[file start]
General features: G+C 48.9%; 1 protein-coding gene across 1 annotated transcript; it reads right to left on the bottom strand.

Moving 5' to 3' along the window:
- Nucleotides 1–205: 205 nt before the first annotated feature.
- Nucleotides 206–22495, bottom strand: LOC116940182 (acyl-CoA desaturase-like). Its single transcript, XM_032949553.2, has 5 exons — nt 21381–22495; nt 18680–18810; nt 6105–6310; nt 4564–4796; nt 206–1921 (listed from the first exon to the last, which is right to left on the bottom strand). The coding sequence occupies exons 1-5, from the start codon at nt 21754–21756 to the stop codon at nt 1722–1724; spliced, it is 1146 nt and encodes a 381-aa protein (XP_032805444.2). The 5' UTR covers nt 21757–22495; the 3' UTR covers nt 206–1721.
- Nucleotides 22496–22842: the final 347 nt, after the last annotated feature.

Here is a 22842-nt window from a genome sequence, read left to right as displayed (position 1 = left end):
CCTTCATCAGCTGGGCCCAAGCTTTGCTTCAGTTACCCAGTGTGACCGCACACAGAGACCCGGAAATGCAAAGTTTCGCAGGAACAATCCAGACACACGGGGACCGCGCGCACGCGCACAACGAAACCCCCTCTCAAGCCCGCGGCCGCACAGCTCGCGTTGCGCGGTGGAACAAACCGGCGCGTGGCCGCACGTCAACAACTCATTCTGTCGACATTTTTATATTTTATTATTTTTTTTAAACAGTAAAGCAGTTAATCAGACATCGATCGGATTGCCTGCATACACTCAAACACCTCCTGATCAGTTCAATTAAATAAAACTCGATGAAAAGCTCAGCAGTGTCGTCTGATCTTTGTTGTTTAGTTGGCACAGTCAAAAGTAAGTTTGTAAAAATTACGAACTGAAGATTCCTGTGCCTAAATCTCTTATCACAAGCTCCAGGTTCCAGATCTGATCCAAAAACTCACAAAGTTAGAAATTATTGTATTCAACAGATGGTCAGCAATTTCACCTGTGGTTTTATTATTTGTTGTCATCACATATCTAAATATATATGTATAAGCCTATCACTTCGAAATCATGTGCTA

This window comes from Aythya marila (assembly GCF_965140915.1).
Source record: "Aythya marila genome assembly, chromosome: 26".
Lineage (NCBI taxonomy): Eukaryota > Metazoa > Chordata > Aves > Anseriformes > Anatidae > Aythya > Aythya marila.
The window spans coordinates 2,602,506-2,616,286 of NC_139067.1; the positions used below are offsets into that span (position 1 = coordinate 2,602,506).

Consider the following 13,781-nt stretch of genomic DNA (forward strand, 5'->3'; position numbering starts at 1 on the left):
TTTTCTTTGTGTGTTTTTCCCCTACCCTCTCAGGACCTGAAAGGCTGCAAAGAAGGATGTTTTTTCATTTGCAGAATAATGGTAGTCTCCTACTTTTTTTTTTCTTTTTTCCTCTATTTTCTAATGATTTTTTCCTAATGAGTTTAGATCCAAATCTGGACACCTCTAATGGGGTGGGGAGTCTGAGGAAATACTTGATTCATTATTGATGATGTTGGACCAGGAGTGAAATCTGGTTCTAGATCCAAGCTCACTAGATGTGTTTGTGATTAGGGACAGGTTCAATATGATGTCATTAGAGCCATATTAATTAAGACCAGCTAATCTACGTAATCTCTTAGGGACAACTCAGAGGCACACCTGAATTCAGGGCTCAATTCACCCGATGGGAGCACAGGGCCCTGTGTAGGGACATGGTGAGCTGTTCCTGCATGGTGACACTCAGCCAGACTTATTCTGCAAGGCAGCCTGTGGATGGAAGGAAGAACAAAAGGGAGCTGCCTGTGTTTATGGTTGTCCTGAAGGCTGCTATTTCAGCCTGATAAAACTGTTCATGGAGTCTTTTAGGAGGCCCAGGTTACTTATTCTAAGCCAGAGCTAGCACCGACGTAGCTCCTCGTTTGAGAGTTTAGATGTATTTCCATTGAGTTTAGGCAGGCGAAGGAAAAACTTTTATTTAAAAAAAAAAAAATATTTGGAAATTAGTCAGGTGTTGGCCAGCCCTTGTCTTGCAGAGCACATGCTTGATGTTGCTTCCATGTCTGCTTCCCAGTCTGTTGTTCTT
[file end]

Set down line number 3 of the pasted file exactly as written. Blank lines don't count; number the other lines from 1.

- Nucleotides 1–205: 205 nt before the first annotated feature.